It wasn’t a total loss for Oxford, though; Annie commended the Osiris crew who won for the first time since 2015, with Pembrokian Isabelle Rocroi among the crew. The lead-up to the race had been very promising for all of the OUBC crews, who had performed well in fixtures across top-tier programmes in the UK. Flooding and high river levels in Oxford must surely have had an impact on the crew, who were forced to train an hour and a half away at the Caversham rowing centre. An E. coli outbreak also caused unprecedented issues for the Oxford crew. Despite these setbacks, Annie concludes that “Cambridge were the faster boat on the day. We gave it our absolute best and I’m not sure there’s much more that as individual athletes we could have done.”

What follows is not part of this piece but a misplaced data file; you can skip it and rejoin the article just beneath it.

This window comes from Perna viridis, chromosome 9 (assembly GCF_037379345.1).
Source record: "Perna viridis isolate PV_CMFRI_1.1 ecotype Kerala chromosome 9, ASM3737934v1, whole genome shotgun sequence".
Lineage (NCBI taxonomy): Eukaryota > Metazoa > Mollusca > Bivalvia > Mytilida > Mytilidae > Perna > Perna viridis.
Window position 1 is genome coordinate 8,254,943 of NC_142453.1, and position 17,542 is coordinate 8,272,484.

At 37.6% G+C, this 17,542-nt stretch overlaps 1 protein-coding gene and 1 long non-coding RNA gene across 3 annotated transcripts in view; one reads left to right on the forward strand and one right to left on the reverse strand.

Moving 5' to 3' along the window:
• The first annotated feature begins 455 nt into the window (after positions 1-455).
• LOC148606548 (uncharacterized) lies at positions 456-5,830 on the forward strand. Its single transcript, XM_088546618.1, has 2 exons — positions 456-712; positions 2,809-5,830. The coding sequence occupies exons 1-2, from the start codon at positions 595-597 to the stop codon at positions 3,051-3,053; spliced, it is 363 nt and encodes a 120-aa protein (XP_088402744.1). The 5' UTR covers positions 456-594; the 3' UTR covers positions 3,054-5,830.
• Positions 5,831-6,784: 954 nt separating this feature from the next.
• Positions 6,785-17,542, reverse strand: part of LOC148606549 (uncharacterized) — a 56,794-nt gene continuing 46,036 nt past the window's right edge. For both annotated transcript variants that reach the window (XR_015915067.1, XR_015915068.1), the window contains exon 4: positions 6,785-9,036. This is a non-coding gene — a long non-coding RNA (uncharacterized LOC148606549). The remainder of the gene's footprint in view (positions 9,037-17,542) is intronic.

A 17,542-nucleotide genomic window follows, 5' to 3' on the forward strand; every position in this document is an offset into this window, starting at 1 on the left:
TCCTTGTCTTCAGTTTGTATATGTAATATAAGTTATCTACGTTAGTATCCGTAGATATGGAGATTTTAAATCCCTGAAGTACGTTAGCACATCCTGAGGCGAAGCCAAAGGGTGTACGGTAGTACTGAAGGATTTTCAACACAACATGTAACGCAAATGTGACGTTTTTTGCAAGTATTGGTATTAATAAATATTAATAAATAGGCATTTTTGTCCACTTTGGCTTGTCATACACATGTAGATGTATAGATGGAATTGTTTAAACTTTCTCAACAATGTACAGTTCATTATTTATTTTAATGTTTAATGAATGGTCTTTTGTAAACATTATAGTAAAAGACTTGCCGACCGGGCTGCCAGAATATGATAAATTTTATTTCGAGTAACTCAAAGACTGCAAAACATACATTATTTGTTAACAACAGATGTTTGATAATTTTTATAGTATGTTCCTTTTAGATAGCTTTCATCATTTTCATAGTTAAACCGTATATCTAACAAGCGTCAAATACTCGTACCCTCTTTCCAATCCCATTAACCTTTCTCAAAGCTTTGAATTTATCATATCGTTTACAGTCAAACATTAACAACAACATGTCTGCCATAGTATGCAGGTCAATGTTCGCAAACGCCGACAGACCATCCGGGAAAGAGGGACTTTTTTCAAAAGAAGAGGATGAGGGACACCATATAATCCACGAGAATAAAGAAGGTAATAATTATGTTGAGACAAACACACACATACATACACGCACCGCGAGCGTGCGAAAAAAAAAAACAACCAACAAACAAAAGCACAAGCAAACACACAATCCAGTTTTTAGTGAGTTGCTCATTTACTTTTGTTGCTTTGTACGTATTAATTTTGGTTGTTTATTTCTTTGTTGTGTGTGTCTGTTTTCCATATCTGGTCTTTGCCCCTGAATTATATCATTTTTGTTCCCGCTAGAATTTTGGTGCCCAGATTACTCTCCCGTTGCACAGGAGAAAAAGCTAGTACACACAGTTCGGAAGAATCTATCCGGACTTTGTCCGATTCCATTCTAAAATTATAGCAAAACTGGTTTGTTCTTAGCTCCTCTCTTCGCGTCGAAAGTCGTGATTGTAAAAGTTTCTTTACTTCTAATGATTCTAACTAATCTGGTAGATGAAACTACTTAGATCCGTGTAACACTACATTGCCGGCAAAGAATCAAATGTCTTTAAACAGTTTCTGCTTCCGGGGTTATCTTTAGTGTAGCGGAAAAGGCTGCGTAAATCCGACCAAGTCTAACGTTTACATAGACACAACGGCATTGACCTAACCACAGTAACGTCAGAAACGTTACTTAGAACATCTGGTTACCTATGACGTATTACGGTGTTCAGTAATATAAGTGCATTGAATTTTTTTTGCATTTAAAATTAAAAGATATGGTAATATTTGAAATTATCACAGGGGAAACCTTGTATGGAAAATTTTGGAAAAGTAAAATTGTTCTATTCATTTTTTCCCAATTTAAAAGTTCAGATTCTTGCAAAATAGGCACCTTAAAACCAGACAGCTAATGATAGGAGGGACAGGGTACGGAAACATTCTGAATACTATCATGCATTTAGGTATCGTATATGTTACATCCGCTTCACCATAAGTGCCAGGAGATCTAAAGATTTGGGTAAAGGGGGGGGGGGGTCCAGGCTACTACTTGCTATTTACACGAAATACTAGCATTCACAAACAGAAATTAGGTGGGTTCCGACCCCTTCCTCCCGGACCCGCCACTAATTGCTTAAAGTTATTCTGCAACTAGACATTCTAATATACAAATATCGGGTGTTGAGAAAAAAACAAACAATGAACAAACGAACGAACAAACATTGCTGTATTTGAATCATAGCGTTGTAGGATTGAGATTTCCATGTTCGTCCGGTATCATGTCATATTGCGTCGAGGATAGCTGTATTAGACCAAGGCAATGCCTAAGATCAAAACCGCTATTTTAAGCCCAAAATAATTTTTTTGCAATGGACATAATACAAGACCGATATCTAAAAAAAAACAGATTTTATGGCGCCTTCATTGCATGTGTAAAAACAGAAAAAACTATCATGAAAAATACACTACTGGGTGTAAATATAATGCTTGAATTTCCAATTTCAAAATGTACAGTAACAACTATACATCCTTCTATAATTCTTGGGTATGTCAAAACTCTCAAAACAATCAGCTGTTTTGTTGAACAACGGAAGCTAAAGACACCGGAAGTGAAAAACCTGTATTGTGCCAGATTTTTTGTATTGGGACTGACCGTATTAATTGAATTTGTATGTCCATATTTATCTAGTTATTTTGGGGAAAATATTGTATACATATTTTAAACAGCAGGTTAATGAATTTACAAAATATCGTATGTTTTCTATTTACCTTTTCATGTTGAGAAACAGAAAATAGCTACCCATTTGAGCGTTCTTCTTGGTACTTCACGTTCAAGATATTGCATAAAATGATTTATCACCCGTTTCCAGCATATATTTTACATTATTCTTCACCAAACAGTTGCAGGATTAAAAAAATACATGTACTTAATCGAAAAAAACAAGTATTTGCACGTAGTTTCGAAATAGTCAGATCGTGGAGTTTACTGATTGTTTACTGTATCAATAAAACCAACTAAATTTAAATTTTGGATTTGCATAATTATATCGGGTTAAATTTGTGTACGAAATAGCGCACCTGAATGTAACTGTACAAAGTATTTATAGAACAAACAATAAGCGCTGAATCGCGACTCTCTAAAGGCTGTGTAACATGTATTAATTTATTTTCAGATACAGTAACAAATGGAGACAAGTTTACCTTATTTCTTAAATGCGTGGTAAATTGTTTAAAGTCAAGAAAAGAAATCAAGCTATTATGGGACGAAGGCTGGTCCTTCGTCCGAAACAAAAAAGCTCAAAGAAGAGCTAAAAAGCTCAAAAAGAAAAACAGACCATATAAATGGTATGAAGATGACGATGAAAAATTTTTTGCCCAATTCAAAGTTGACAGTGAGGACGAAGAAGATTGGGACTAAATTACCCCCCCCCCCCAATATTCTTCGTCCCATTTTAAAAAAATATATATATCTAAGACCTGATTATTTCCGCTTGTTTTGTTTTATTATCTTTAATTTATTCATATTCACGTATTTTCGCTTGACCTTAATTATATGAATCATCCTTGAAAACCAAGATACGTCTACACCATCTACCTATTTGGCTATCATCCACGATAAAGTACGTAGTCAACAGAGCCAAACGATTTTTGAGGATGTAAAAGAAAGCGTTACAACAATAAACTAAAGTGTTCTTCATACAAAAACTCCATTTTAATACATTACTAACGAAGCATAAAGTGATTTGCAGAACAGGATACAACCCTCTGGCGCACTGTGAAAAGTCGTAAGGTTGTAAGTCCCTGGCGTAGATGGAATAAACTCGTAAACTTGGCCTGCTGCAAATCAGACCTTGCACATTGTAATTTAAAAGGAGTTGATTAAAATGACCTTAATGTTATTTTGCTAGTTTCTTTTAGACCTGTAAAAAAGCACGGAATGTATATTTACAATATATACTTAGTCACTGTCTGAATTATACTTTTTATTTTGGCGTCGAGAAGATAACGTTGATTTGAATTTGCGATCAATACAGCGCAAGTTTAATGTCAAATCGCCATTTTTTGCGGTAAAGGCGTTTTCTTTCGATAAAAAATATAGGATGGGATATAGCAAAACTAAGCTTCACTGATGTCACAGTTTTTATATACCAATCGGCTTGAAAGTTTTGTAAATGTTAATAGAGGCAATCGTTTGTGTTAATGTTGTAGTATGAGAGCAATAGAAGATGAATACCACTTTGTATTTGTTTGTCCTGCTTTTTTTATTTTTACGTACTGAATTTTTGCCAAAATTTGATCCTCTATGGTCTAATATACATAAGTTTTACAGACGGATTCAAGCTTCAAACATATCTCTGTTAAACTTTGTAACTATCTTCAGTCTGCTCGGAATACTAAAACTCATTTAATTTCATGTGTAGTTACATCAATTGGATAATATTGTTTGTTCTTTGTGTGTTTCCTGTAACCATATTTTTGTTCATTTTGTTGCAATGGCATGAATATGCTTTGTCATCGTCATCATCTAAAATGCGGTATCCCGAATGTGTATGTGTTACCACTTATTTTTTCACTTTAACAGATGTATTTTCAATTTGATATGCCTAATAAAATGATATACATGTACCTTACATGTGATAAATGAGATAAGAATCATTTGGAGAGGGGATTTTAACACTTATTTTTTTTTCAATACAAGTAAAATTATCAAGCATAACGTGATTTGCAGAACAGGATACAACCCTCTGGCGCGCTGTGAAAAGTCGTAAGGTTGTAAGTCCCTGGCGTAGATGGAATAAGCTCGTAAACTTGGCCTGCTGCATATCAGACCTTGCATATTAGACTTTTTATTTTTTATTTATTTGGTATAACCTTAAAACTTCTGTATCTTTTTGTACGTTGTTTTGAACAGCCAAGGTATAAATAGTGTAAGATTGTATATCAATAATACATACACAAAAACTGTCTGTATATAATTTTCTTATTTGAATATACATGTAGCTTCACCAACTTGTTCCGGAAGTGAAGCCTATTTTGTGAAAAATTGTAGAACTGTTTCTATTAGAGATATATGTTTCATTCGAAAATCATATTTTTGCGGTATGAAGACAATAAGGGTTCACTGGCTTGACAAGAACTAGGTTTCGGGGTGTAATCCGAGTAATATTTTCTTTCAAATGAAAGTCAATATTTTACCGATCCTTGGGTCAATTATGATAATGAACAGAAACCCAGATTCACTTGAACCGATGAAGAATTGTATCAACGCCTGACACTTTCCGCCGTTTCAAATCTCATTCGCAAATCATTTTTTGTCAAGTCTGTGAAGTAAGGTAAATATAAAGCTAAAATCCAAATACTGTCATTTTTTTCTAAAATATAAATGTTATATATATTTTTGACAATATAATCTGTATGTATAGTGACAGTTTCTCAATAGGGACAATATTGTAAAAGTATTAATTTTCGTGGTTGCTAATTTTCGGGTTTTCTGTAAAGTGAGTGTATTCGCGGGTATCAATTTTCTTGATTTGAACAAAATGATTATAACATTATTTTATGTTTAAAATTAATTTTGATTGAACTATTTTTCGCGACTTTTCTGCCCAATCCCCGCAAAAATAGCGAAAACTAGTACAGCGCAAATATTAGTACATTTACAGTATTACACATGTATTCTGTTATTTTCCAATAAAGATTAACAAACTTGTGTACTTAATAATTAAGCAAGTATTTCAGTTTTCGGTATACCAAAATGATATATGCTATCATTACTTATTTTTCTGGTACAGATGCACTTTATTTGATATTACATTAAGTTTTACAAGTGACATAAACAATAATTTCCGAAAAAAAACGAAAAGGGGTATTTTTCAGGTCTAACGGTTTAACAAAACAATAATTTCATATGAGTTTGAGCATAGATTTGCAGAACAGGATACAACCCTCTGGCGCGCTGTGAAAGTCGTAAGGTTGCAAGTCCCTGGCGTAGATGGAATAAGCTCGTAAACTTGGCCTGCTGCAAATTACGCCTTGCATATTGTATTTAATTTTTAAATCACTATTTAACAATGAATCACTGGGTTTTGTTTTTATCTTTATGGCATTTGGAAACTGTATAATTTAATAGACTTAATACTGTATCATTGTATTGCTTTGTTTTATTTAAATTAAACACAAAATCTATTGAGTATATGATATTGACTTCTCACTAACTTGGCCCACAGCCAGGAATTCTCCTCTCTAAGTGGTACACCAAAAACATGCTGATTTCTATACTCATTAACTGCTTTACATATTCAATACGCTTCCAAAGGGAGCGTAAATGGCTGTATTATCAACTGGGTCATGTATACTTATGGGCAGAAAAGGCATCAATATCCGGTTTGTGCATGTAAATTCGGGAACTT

The Boat Race coming to an end did not signal the end of Annie’s rowing career – rather, she told us she was looking forward to rowing with PCBC in this year’s Summer Eights, which at the time of our conversation was just around the corner. Joined in the first women’s boat by fellow Boat Race rowers Lucy Edmunds and Isabelle Rocroi, Annie provided a strong stroke seat for W1, who achieved two bumps and two row overs in an impressive Eights campaign a few weeks ago. This means the crew will start next year’s Eights Week two positions higher as fourth on the river, opening up the competition for the headship to Pembroke women once again.

Looking to the future, Annie has just been elected as OUBC Women’s President for the 2024-25 season. With three more years of her course here at Oxford, she’s got plenty of time to get even more bumps and wins under her belt - we look forward to seeing where the Oxford rowing scene takes her next!


Annie's official Oxford University Boat Club headshot.